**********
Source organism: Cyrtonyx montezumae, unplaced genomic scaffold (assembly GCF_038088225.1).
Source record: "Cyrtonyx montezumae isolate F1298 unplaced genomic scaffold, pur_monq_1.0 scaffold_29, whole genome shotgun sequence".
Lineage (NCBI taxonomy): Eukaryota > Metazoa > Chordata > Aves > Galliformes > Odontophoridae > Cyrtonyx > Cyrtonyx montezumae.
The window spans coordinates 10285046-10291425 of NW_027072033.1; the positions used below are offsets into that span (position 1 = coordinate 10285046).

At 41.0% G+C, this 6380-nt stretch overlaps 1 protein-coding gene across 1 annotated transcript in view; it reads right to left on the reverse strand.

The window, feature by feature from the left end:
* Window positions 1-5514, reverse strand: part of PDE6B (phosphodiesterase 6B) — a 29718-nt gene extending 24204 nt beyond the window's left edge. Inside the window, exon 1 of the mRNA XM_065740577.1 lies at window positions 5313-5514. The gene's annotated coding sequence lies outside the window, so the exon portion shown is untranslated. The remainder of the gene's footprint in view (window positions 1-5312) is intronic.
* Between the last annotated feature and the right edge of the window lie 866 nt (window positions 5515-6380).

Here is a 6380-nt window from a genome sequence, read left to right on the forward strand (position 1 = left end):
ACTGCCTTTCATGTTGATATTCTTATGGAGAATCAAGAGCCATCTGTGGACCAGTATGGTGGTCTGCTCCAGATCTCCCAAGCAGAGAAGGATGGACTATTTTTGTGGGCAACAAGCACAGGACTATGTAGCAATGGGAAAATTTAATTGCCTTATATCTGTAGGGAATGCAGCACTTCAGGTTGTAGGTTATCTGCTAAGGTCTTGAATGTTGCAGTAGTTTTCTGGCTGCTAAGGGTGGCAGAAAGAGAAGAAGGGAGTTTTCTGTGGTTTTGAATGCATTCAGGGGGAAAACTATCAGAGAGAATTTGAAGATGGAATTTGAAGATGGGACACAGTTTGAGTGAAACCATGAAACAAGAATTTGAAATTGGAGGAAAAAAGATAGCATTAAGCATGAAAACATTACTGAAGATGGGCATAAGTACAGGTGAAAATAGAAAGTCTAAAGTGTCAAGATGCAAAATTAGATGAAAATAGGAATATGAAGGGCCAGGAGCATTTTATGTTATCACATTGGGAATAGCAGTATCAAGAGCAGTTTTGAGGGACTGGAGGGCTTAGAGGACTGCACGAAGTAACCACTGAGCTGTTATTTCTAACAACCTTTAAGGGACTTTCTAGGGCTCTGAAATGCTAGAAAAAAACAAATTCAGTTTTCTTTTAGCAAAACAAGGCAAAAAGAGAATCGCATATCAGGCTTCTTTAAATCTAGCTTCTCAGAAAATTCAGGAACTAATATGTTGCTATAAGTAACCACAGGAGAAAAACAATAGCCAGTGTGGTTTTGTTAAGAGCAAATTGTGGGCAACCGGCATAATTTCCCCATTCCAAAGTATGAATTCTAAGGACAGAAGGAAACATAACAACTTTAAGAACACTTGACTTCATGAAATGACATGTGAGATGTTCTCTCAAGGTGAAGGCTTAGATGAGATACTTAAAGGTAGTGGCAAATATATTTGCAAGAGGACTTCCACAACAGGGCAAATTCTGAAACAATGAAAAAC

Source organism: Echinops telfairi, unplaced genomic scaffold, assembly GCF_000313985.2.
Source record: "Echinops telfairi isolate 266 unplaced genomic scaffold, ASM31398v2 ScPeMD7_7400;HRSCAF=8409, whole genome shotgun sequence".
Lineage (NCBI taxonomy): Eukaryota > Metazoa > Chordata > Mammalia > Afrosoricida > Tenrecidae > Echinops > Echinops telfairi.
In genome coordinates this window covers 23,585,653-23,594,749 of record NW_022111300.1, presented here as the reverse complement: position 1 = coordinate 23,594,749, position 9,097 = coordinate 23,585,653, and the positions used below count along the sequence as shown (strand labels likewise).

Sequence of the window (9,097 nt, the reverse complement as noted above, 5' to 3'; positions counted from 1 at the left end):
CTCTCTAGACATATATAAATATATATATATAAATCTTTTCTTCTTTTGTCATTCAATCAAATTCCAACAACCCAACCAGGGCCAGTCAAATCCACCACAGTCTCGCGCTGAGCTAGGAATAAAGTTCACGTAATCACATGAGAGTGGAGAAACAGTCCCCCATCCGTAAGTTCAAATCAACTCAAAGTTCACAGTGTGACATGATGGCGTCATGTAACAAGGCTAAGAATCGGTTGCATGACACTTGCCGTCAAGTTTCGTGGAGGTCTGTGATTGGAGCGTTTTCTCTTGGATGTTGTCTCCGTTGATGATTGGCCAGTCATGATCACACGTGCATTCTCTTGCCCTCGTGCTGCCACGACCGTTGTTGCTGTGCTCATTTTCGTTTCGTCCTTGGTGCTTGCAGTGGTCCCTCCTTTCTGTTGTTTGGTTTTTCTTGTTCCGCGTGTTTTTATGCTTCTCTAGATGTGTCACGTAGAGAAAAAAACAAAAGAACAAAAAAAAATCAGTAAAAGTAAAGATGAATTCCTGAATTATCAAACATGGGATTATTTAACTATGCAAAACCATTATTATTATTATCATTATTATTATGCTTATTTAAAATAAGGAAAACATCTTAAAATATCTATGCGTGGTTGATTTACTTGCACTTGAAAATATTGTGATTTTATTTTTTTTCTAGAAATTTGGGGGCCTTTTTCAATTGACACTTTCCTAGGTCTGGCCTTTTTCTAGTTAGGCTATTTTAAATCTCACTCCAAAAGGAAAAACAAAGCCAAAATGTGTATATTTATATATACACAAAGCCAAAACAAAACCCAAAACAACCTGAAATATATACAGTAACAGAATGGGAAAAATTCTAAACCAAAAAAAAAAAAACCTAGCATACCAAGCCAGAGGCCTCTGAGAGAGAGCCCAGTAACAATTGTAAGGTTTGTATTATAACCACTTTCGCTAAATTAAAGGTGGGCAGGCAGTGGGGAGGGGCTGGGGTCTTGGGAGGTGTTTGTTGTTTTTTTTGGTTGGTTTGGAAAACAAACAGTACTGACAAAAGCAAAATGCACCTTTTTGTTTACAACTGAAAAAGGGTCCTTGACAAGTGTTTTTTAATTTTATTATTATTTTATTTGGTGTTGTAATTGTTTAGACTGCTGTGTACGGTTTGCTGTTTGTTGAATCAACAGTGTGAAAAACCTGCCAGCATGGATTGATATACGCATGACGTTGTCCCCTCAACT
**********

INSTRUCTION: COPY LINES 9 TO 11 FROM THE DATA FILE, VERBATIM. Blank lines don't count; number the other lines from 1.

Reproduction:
Here is a 6380-nt window from a genome sequence, read left to right on the forward strand (position 1 = left end):
ACTGCCTTTCATGTTGATATTCTTATGGAGAATCAAGAGCCATCTGTGGACCAGTATGGTGGTCTGCTCCAGATCTCCCAAGCAGAGAAGGATGGACTATTTTTGTGGGCAACAAGCACAGGACTATGTAGCAATGGGAAAATTTAATTGCCTTATATCTGTAGGGAATGCAGCACTTCAGGTTGTAGGTTATCTGCTAAGGTCTTGAATGTTGCAGTAGTTTTCTGGCTGCTAAGGGTGGCAGAAAGAGAAGAAGGGAGTTTTCTGTGGTTTTGAATGCATTCAGGGGGAAAACTATCAGAGAGAATTTGAAGATGGAATTTGAAGATGGGACACAGTTTGAGTGAAACCATGAAACAAGAATTTGAAATTGGAGGAAAAAAGATAGCATTAAGCATGAAAACATTACTGAAGATGGGCATAAGTACAGGTGAAAATAGAAAGTCTAAAGTGTCAAGATGCAAAATTAGATGAAAATAGGAATATGAAGGGCCAGGAGCATTTTATGTTATCACATTGGGAATAGCAGTATCAAGAGCAGTTTTGAGGGACTGGAGGGCTTAGAGGACTGCACGAAGTAACCACTGAGCTGTTATTTCTAACAACCTTTAAGGGACTTTCTAGGGCTCTGAAATGCTAGAAAAAAACAAATTCAGTTTTCTTTTAGCAAAACAAGGCAAAAAGAGAATCGCATATCAGGCTTCTTTAAATCTAGCTTCTCAGAAAATTCAGGAACTAATATGTTGCTATAAGTAACCACAGGAGAAAAACAATAGCCAGTGTGGTTTTGTTAAGAGCAAATTGTGGGCAACCGGCATAATTTCCCCATTCCAAAGTATGAATTCTAAGGACAGAAGGAAACATAACAACTTTAAGAACACTTGACTTCATGAAATGACATGTGAGATGTTCTCTCAAGGTGAAGGCTTAGATGAGATACTTAAAGGTAGTGGCAAATATATTTGCAAGAGGACTTCCACAACAGGGCAAATTCTGAAACAATGAAAAAC

Source organism: Echinops telfairi, unplaced genomic scaffold, assembly GCF_000313985.2.